Parenting Matters

Addressing Infant Feeding Issues

Parenting Matters

Addressing Infant Feeding Issues

Clinical Nurse Consultant

Michele Meehan
Maternal & Child Health

Hours of Operation

Tuesday 10-2pm,
Wednesday 10-2pm
*(extended hours available by appointment)

Trick or Treat?

Trick or Treat?

I saw Mason last week an 8 month old very reluctant to move on with solids.

He looks very well (all that milk!) but mum described how he would only eat if distracted with the iPad or her phone. This is not an uncommon presentation but starting to use distraction often, only leads to more difficult feeding.

The baby can only eat / feed if he doesn’t have to think about it.

As well as this I need to say a word about TRICKING.


Babies are smart enough to see past any tricks we may try.

As the fussy-feeding baby is usually healthy and well looking (because of all the effort that has been put in), mothers are frequently reassured to just continue with what they were doing.

The use of a strategy of ‘tricking’ the baby has often been tried. By definition, tricking means ‘stratagems to deceive’ and babies quickly see through this and decide we can’t be trusted.

Maybe they even think, we think they are stupid!


Tricks parents have tried that may work initially but then collapse are.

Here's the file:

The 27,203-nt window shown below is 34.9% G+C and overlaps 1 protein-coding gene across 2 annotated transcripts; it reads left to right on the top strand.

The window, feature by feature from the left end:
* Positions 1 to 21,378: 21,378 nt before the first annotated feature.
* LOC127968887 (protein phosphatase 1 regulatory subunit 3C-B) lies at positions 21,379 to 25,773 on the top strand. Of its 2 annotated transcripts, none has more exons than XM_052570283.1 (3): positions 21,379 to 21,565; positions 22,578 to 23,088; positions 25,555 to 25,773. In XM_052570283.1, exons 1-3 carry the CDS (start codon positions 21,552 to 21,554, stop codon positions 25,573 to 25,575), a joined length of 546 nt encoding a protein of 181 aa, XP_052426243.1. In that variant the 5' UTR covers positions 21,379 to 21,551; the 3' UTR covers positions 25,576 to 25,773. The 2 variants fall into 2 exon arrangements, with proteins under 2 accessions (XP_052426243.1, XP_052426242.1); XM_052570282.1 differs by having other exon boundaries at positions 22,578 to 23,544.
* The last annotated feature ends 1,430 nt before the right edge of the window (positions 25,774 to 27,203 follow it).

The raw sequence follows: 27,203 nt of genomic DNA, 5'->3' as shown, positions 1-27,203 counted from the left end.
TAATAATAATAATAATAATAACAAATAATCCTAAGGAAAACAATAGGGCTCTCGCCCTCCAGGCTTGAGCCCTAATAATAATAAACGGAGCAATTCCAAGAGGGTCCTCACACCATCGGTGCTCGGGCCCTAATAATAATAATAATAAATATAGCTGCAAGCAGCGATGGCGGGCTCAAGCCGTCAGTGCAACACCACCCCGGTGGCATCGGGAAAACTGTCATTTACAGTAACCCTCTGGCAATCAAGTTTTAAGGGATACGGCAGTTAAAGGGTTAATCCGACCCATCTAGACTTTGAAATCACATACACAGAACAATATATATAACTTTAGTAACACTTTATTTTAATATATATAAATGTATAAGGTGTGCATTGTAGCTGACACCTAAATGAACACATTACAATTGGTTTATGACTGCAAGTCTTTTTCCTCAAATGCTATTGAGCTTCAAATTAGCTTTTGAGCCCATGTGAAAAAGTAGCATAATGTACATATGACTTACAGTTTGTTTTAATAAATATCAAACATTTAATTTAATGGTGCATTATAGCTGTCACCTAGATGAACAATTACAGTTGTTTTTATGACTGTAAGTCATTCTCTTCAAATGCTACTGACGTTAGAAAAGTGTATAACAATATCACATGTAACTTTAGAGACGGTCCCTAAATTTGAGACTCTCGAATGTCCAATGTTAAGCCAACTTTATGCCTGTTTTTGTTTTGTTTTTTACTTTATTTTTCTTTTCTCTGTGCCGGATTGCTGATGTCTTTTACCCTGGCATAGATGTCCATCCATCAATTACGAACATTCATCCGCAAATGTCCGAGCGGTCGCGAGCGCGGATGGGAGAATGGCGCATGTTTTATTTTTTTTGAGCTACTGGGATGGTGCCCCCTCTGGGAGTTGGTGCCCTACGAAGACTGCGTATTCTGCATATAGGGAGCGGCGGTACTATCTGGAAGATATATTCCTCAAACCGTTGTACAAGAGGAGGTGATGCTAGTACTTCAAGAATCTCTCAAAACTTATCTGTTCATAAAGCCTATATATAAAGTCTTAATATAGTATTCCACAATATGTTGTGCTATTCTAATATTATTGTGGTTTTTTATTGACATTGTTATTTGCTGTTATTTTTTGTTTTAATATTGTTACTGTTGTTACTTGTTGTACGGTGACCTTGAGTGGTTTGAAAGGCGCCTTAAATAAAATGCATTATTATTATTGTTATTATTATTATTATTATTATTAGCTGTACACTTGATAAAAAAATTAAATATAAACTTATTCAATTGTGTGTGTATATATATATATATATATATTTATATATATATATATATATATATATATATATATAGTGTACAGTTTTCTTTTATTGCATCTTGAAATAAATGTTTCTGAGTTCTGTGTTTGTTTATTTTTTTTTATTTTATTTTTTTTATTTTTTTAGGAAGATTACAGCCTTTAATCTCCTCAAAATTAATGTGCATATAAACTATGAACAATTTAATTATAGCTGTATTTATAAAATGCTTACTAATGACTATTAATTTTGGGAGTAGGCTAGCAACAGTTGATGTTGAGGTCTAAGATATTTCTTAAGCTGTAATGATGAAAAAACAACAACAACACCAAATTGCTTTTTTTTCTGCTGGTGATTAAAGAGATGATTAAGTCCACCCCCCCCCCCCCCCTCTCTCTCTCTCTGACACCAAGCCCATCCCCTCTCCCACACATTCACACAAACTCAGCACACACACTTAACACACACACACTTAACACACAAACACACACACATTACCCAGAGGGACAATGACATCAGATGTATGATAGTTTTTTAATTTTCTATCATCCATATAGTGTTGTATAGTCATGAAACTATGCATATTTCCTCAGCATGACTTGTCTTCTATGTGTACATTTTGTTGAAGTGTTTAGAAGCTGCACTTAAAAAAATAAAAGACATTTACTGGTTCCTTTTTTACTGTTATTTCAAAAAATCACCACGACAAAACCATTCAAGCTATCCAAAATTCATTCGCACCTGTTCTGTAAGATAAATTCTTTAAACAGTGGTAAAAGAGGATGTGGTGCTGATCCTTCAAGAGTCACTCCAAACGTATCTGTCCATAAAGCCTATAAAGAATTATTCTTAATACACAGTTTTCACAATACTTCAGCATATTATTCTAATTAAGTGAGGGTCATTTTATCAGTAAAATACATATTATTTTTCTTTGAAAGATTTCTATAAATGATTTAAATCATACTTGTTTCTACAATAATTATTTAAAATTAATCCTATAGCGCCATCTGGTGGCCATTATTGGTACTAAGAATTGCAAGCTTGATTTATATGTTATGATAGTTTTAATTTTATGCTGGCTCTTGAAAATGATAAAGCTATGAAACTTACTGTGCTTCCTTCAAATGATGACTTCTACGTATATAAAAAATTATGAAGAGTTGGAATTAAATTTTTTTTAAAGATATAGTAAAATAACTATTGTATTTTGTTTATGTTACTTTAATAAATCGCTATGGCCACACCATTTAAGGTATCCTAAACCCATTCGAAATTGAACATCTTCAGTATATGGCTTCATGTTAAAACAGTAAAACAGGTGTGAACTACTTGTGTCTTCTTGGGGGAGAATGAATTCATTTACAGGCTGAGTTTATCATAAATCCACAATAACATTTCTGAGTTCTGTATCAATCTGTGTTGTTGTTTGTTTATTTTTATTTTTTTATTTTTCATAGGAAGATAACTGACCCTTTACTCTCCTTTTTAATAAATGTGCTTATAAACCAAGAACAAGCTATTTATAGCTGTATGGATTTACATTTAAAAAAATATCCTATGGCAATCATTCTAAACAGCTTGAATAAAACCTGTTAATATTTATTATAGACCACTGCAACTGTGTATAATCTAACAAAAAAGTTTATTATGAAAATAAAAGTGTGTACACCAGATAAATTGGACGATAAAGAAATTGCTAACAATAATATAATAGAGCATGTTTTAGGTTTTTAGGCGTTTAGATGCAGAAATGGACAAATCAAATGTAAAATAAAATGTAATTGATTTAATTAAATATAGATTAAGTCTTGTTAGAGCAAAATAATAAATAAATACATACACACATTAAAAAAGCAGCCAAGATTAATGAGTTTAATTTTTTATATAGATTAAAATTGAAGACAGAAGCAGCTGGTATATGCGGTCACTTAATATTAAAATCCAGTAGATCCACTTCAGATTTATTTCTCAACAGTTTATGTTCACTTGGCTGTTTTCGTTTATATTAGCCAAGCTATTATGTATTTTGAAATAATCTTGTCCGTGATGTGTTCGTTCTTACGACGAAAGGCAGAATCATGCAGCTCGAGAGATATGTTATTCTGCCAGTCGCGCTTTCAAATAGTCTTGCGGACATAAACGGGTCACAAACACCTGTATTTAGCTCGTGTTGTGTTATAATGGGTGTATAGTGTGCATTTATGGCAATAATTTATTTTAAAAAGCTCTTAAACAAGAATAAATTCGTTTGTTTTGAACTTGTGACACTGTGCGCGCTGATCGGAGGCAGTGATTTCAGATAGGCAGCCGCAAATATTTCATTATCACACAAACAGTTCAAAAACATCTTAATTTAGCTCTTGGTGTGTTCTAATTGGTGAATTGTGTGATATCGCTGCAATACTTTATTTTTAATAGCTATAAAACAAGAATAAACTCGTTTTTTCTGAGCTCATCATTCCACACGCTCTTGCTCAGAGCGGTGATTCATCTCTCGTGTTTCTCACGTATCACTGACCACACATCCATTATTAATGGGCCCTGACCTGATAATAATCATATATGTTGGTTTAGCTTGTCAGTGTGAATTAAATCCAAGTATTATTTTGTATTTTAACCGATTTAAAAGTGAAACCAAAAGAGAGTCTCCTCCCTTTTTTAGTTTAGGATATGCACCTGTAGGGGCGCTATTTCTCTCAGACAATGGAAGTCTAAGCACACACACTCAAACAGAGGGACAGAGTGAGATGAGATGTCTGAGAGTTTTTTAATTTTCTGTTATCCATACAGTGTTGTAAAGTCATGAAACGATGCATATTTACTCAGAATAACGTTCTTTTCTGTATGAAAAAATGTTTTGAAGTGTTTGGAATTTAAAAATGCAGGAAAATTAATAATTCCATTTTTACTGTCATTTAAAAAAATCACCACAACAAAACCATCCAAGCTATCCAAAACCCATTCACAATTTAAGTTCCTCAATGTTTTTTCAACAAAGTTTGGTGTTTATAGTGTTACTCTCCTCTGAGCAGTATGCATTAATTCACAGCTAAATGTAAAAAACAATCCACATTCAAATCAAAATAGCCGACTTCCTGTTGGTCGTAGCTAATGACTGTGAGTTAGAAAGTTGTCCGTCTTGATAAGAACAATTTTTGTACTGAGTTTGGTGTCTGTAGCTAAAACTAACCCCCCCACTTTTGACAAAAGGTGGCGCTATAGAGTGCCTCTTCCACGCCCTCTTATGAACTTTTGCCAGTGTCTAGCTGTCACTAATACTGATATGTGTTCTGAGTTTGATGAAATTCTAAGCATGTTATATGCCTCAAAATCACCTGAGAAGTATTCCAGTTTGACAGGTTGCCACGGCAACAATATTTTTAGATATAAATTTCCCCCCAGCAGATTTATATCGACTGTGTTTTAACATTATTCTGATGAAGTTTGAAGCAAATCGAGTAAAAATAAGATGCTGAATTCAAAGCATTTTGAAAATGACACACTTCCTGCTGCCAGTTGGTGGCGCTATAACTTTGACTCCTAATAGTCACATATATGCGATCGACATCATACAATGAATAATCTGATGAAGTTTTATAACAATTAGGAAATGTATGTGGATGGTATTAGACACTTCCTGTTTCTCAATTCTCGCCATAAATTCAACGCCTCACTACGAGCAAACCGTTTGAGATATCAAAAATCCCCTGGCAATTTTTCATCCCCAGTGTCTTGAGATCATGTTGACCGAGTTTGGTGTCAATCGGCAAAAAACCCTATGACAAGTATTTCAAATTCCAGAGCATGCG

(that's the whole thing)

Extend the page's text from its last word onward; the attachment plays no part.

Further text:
• Giving the baby the dummy then taking it out and putting the  bottle in before he has time to notice. He might suck for a few suck then realises what is happening and stops -and maybe not start again.
  • Feeding the baby a bottle as he sucks in light sleep. This works for the common ‘dream feed’, but can escalate to the baby only feeding when asleep.

Reflexive sucking may give the baby the ‘best’ feed of the day, but this way of feeding may then continue and the baby may come to feed no other way. Eventually the baby will not sleep or nap as often and thus fewer feeds ‘work’. This disregards the need of the baby to learn he has to feed when he is hungry.


And as he gets older he doesn’t sleep as much!

  • Tricking may involve offering an empty spoon and next time putting food on it without the baby noticing. He should see what you are doing. Maybe put the spoon on the tray and let him take it himself
  • Swapping the foods from a favourite e.g. custard to pumpkin with no signal to the baby that it is different. He will know the difference!
  • Putting a spoonful of food in his mouth when he was opening his mouth to suck on his own spoon or toy, or worse- Smile at you!

Certainly persuasion and persistence are fine, but try to avoid distraction or tricks.


Michele Meehan

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